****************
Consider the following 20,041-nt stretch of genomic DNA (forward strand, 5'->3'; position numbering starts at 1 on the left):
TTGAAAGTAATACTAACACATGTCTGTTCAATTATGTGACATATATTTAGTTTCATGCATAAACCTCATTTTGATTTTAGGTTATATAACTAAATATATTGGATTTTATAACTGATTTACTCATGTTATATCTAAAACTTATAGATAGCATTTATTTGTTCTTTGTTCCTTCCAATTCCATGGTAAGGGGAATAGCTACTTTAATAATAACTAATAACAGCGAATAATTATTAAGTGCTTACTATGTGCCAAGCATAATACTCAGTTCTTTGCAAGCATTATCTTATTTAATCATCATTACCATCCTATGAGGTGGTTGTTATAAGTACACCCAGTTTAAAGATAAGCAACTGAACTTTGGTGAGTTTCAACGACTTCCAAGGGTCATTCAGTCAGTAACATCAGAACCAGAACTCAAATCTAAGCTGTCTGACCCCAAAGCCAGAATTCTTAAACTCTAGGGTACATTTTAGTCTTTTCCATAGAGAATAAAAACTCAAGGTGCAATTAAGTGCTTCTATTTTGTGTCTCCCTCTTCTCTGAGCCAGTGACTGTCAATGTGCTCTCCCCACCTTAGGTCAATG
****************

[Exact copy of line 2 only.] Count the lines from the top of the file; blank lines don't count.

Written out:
TTGAAAGTAATACTAACACATGTCTGTTCAATTATGTGACATATATTTAGTTTCATGCATAAACCTCATTTTGATTTTAGGTTATATAACTAAATATATTGGATTTTATAACTGATTTACTCATGTTATATCTAAAACTTATAGATAGCATTTATTTGTTCTTTGTTCCTTCCAATTCCATGGTAAGGGGAATAGCTACTTTAATAATAACTAATAACAGCGAATAATTATTAAGTGCTTACTATGTGCCAAGCATAATACTCAGTTCTTTGCAAGCATTATCTTATTTAATCATCATTACCATCCTATGAGGTGGTTGTTATAAGTACACCCAGTTTAAAGATAAGCAACTGAACTTTGGTGAGTTTCAACGACTTCCAAGGGTCATTCAGTCAGTAACATCAGAACCAGAACTCAAATCTAAGCTGTCTGACCCCAAAGCCAGAATTCTTAAACTCTAGGGTACATTTTAGTCTTTTCCATAGAGAATAAAAACTCAAGGTGCAATTAAGTGCTTCTATTTTGTGTCTCCCTCTTCTCTGAGCCAGTGACTGTCAATGTGCTCTCCCCACCTTAGGTCAATG